In Defense of Those Peculiar and Freaky

Joyce Carol Oates, in a letter to the editor of the New York Times Book Review this past Sunday, takes issue with a reviewer of Flannery O'Connor referring to O'Connor as peculiar:

Was Flannery O’Connor “peculiar” — or is this mildly pejorative and condescending adjective just shorthand for suggesting that she was unconventional, original, strong-willed and serious in both her art and her life, in a way that isn’t common in our experience? Is there any individual of distinction who might not appear to be, from the perspective of the smugly bland and judgmental, “peculiar”?


It reminded me of Tom Peters imploring people to "hire freaks." In a PowerPoint deck, he explains:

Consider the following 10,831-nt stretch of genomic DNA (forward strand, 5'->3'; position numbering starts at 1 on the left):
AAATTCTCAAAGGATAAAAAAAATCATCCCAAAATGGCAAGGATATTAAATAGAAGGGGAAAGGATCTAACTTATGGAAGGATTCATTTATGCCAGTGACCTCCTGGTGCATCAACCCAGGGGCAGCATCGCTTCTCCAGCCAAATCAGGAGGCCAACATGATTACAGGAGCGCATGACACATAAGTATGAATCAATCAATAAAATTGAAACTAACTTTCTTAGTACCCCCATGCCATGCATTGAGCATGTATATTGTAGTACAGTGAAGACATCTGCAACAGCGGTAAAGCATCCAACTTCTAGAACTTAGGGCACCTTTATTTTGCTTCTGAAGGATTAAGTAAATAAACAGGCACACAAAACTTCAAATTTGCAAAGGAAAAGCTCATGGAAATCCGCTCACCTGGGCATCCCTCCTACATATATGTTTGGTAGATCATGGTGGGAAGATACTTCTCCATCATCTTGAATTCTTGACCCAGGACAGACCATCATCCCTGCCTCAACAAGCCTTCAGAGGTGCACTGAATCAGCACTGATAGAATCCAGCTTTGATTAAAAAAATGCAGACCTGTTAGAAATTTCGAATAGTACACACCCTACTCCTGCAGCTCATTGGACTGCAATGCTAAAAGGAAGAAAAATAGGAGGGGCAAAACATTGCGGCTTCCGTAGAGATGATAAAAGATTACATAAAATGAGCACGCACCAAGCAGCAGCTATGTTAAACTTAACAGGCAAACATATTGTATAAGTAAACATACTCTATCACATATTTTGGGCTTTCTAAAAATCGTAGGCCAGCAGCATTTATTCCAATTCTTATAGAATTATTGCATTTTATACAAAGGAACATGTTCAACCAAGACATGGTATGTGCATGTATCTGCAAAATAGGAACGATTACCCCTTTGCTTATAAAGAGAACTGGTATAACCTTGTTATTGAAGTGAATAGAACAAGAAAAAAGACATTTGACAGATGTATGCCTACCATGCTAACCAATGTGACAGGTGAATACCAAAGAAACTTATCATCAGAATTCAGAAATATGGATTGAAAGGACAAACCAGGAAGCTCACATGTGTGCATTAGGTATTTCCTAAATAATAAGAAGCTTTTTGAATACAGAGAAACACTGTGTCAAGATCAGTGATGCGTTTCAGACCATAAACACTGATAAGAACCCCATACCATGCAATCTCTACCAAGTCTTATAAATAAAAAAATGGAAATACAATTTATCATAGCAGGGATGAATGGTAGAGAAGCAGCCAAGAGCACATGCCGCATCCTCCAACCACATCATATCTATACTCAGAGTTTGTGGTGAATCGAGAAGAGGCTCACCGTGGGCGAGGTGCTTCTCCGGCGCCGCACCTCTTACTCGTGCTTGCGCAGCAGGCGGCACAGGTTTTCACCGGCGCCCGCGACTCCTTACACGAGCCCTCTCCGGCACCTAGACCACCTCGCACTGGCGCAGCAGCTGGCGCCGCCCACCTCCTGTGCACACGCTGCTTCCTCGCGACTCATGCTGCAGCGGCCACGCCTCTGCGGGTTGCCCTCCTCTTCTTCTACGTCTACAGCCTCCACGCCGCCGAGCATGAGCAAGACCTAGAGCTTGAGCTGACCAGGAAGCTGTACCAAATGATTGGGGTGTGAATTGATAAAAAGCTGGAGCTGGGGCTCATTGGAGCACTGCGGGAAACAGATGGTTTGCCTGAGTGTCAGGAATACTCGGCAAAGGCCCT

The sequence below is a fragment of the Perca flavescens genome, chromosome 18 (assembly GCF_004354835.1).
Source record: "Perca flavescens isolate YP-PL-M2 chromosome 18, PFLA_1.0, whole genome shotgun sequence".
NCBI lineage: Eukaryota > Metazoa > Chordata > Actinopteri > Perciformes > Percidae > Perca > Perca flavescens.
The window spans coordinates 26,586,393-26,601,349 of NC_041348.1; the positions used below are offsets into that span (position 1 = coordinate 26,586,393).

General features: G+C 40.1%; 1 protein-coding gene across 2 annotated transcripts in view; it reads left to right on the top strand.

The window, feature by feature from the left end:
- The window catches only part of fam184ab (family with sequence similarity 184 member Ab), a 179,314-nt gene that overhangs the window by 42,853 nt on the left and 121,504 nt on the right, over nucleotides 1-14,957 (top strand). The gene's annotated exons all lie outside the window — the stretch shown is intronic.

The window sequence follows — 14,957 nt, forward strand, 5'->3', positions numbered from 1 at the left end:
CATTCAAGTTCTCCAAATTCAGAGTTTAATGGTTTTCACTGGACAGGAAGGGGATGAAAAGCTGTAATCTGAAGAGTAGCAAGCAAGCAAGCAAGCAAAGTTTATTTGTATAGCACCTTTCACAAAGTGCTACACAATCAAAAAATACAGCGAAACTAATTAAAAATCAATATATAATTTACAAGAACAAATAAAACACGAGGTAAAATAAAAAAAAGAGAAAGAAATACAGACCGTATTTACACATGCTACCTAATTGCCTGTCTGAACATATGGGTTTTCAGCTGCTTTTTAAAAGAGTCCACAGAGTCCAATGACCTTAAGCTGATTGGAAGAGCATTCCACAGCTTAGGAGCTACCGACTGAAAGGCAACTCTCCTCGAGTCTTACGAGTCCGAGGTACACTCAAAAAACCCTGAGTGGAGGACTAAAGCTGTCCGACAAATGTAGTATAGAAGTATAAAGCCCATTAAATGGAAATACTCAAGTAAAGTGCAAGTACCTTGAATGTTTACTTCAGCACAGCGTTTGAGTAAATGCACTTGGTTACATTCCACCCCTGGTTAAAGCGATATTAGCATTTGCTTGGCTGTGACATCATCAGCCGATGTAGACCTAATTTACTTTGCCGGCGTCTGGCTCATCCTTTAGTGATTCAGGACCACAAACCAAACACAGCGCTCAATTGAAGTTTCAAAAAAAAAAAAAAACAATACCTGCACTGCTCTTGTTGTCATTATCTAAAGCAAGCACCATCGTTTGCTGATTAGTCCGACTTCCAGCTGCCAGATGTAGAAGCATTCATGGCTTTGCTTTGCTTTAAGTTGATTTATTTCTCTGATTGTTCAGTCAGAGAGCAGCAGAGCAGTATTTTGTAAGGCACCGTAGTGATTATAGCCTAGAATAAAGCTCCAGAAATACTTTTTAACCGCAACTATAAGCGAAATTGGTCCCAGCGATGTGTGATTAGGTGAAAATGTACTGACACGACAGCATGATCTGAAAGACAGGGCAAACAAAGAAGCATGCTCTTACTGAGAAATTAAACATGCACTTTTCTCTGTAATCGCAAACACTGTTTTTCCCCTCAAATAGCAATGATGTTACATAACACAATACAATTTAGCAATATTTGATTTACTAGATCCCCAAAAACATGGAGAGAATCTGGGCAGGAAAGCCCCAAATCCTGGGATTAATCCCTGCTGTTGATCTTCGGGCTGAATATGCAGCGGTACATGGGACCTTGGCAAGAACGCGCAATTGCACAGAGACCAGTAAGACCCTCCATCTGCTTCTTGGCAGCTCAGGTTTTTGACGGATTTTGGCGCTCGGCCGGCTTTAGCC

(1) Because when Anything Interesting happens … it was a freak who did it. (Period.)  

(2) Freaks are fun. (Freaks are also a pain.) (Freaks are never boring.)

(3) We need freaks. Especially in freaky times. (Hint: These are freaky times, for you & me & the CIA & the Army & Avon.)   

(4) A critical mass of freaks-in-our-midst automatically make us-who-are-not-so-freaky at least somewhat more freaky. (Which is a Good Thing in freaky times—see immediately above.)   

(5) Freaks are the only (ONLY) ones who succeed—as in, make it into the history books.   

(6) Freaks keep us from falling into ruts. (If we listen to them.) (We seldom listen to them.) (Which is why most of us—and our organizations—are in ruts. Make that chasms.)

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